Weekend Rumpus Roundup

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First, Grant Snider wonders, in cartoon form, what happens to lost ideas.

Then, in the Saturday Essay, Britney Spears superfan Sarah Sansolo admits that the Britney critics “were right about some things.” In the “pre-Glee dark ages” of the early 2000s, when teenage sexuality was still a somewhat taboo subject in the media, Sansolo’s fandom prompted her to make a realization about her own sexual identity.

Meanwhile, Jim Johnstone reviews Angular Unconformity, a collection encompassing the career of Don McKay, “preeminent Canadian poet of his generation.” The book showcases the award-winning writer’s command of metaphor in poems McKay chose to preserve. The best poems here, Johnstone declares, are “rapturous.”

Finally, in a brave and insightful Sunday Essay, Alexis Paige acknowledges her alcoholism and its uncontrollable beckoning. Paige uses a police holding cell, where she has been banished for drunk driving, as the launching point to examine her own narrative of addiction—“The dark thing that gnawed me from my marrow,” she writes. “I wanted its name.”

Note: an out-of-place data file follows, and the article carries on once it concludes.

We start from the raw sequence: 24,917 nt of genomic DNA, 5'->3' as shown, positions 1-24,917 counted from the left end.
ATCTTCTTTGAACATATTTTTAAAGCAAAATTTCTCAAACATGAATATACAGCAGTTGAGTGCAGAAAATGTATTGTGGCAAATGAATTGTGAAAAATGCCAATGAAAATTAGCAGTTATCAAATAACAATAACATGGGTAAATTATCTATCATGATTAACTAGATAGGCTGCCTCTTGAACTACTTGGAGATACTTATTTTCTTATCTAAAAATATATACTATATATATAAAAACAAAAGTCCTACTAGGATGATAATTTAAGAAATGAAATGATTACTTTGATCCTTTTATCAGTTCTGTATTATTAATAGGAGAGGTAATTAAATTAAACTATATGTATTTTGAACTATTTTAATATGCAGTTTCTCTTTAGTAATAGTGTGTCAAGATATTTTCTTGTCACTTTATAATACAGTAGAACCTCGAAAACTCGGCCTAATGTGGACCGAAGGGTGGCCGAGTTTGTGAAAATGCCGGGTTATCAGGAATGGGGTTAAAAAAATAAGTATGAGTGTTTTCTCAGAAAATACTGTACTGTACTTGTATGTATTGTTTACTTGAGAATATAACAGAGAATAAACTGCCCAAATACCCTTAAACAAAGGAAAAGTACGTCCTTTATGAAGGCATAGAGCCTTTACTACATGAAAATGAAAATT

Read more of Max Gray at Big City Sasquatch or follow him on Twitter @City_Sasquatch. His fiction and nonfiction have appeared in Encounters, Mount Hope, Conte, tNY.press, and English Kills Review. He co-hosts the etymology podcast Words For Dinner and is a graduate of the Rutgers-Newark MFA program. More from this author →